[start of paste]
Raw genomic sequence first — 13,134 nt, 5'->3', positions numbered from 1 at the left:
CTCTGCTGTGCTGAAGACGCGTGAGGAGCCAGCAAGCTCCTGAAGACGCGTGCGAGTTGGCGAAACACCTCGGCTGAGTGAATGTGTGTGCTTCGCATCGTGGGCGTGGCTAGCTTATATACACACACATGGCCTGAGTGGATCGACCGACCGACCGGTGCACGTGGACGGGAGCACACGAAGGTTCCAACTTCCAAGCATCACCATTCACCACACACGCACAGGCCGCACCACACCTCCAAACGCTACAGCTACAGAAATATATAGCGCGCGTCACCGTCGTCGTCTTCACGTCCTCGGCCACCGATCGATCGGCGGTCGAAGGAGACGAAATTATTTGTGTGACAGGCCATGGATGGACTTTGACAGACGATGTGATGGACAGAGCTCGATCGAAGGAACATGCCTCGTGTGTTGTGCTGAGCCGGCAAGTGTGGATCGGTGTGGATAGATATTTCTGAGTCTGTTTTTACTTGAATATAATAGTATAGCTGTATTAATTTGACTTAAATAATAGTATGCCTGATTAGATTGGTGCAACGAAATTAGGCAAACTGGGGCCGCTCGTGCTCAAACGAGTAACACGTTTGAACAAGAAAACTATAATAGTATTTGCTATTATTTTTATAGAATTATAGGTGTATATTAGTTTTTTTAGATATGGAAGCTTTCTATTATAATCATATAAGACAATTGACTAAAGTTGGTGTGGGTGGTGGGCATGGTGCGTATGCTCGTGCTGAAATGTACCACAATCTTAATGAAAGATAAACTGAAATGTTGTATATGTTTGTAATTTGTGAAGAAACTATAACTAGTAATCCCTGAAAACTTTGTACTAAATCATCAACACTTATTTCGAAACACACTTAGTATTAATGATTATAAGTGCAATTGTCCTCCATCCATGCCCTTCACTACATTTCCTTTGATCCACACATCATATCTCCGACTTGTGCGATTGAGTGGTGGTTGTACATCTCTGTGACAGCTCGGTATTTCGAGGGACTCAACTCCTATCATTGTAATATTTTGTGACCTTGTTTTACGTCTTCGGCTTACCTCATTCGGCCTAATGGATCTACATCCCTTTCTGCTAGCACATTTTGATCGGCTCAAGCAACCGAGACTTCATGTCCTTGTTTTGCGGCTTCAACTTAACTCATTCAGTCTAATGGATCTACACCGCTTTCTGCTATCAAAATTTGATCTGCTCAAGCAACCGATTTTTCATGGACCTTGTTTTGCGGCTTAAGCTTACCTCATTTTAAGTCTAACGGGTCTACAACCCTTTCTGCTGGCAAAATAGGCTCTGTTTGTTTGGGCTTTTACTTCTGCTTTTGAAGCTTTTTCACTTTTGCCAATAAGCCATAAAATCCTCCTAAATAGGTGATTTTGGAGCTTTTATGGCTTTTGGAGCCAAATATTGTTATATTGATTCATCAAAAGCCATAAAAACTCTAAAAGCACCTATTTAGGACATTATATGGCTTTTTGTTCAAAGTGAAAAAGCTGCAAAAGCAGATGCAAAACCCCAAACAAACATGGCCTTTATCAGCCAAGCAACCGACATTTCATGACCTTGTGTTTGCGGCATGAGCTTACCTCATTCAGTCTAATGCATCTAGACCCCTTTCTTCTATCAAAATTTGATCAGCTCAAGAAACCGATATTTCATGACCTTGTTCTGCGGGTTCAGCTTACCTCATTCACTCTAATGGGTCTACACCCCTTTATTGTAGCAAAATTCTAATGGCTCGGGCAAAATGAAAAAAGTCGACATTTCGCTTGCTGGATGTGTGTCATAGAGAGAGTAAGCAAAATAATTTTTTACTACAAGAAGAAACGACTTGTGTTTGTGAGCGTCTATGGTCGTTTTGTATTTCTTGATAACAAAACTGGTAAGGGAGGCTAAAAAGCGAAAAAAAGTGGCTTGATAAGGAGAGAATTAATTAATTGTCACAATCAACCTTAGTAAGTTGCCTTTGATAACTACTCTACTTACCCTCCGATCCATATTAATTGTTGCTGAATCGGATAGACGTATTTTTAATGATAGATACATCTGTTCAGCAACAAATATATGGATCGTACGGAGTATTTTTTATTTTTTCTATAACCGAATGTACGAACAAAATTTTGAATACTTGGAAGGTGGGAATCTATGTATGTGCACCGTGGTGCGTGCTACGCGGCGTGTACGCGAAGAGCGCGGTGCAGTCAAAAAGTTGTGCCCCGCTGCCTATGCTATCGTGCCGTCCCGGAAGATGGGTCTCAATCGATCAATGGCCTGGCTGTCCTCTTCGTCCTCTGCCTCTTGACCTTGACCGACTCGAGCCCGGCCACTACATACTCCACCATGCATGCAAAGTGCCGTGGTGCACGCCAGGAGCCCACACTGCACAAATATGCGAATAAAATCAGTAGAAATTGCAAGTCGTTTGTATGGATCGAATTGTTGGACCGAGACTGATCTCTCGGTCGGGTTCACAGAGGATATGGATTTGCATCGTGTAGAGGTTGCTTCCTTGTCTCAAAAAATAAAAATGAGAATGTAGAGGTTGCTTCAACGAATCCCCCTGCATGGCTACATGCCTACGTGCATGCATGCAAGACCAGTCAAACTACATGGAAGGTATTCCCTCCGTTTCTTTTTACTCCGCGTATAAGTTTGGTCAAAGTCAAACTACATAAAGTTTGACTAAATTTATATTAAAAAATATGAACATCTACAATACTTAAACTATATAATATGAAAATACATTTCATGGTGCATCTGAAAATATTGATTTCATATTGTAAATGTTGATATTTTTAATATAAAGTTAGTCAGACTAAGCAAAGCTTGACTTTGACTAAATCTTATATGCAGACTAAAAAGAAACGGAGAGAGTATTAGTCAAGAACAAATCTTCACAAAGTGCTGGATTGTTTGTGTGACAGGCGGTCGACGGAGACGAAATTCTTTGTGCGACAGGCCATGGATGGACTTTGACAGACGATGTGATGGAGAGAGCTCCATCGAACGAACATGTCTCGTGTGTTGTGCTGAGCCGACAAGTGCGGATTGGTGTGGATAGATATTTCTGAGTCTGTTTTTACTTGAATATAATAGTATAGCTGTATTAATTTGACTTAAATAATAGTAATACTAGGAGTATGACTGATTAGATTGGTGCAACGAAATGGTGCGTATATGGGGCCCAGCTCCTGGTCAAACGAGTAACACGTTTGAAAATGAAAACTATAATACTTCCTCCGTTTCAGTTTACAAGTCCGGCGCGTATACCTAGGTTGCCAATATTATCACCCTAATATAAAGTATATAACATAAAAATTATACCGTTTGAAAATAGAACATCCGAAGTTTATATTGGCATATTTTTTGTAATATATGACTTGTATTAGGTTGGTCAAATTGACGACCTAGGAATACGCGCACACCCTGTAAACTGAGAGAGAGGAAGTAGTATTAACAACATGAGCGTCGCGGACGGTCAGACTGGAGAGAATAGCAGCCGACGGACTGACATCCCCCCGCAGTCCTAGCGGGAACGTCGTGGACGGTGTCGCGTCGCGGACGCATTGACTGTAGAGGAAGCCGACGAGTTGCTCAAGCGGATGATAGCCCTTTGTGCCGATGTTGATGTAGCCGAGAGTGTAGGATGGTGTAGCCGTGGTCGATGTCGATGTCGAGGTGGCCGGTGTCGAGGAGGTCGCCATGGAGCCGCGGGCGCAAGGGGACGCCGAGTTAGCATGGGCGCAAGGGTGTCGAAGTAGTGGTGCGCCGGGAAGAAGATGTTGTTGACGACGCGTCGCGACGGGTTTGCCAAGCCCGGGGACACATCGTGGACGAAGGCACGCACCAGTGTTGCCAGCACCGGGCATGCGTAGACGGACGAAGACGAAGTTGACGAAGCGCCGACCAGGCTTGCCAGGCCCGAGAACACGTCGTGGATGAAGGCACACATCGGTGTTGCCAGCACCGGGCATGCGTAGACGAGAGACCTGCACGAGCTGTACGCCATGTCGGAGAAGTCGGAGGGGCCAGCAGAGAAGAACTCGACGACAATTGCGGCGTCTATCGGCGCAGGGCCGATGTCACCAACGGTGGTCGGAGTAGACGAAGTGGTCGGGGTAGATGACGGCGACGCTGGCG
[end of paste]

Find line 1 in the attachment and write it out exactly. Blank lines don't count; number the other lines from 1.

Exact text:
Raw genomic sequence first — 13,134 nt, 5'->3', positions numbered from 1 at the left: